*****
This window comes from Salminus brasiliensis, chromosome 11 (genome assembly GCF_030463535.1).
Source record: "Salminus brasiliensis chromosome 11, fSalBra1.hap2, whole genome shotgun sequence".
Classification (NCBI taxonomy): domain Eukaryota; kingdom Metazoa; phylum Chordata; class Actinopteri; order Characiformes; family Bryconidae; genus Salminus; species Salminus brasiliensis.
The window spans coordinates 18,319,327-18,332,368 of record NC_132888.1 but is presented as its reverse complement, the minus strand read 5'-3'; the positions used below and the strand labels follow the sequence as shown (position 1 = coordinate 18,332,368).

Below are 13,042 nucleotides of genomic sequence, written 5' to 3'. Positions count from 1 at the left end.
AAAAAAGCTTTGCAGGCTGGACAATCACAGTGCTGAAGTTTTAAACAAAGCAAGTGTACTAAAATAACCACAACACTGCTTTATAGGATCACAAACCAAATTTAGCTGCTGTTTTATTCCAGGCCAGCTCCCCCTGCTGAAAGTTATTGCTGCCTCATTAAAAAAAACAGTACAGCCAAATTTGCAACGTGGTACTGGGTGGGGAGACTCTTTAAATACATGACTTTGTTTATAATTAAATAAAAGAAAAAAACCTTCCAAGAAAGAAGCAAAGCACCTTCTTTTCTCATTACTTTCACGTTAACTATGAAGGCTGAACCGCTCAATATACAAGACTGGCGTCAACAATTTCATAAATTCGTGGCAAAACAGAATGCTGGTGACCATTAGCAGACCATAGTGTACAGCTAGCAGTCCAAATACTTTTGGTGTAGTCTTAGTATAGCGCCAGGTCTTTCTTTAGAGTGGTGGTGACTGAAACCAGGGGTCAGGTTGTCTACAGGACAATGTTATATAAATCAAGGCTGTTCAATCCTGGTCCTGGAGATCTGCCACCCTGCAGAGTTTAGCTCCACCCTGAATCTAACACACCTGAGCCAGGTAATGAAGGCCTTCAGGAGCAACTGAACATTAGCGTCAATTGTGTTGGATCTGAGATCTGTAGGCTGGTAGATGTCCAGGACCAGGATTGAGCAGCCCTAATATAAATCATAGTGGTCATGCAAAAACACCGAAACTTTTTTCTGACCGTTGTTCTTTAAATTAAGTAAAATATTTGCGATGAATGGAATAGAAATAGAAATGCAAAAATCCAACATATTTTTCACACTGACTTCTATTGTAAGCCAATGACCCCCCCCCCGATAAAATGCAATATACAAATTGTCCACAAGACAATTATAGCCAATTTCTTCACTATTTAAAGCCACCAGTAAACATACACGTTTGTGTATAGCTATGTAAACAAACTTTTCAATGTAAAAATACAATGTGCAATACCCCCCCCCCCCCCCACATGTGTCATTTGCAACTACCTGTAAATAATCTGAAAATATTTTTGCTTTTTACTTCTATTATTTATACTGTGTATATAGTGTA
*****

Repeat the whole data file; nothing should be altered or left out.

This window comes from Salminus brasiliensis, chromosome 11 (genome assembly GCF_030463535.1).
Source record: "Salminus brasiliensis chromosome 11, fSalBra1.hap2, whole genome shotgun sequence".
Classification (NCBI taxonomy): domain Eukaryota; kingdom Metazoa; phylum Chordata; class Actinopteri; order Characiformes; family Bryconidae; genus Salminus; species Salminus brasiliensis.
The window spans coordinates 18,319,327-18,332,368 of record NC_132888.1 but is presented as its reverse complement, the minus strand read 5'-3'; the positions used below and the strand labels follow the sequence as shown (position 1 = coordinate 18,332,368).

Below are 13,042 nucleotides of genomic sequence, written 5' to 3'. Positions count from 1 at the left end.
AAAAAAGCTTTGCAGGCTGGACAATCACAGTGCTGAAGTTTTAAACAAAGCAAGTGTACTAAAATAACCACAACACTGCTTTATAGGATCACAAACCAAATTTAGCTGCTGTTTTATTCCAGGCCAGCTCCCCCTGCTGAAAGTTATTGCTGCCTCATTAAAAAAAACAGTACAGCCAAATTTGCAACGTGGTACTGGGTGGGGAGACTCTTTAAATACATGACTTTGTTTATAATTAAATAAAAGAAAAAAACCTTCCAAGAAAGAAGCAAAGCACCTTCTTTTCTCATTACTTTCACGTTAACTATGAAGGCTGAACCGCTCAATATACAAGACTGGCGTCAACAATTTCATAAATTCGTGGCAAAACAGAATGCTGGTGACCATTAGCAGACCATAGTGTACAGCTAGCAGTCCAAATACTTTTGGTGTAGTCTTAGTATAGCGCCAGGTCTTTCTTTAGAGTGGTGGTGACTGAAACCAGGGGTCAGGTTGTCTACAGGACAATGTTATATAAATCAAGGCTGTTCAATCCTGGTCCTGGAGATCTGCCACCCTGCAGAGTTTAGCTCCACCCTGAATCTAACACACCTGAGCCAGGTAATGAAGGCCTTCAGGAGCAACTGAACATTAGCGTCAATTGTGTTGGATCTGAGATCTGTAGGCTGGTAGATGTCCAGGACCAGGATTGAGCAGCCCTAATATAAATCATAGTGGTCATGCAAAAACACCGAAACTTTTTTCTGACCGTTGTTCTTTAAATTAAGTAAAATATTTGCGATGAATGGAATAGAAATAGAAATGCAAAAATCCAACATATTTTTCACACTGACTTCTATTGTAAGCCAATGACCCCCCCCCCGATAAAATGCAATATACAAATTGTCCACAAGACAATTATAGCCAATTTCTTCACTATTTAAAGCCACCAGTAAACATACACGTTTGTGTATAGCTATGTAAACAAACTTTTCAATGTAAAAATACAATGTGCAATACCCCCCCCCCCCCCCACATGTGTCATTTGCAACTACCTGTAAATAATCTGAAAATATTTTTGCTTTTTACTTCTATTATTTATACTGTGTATATAGTGTA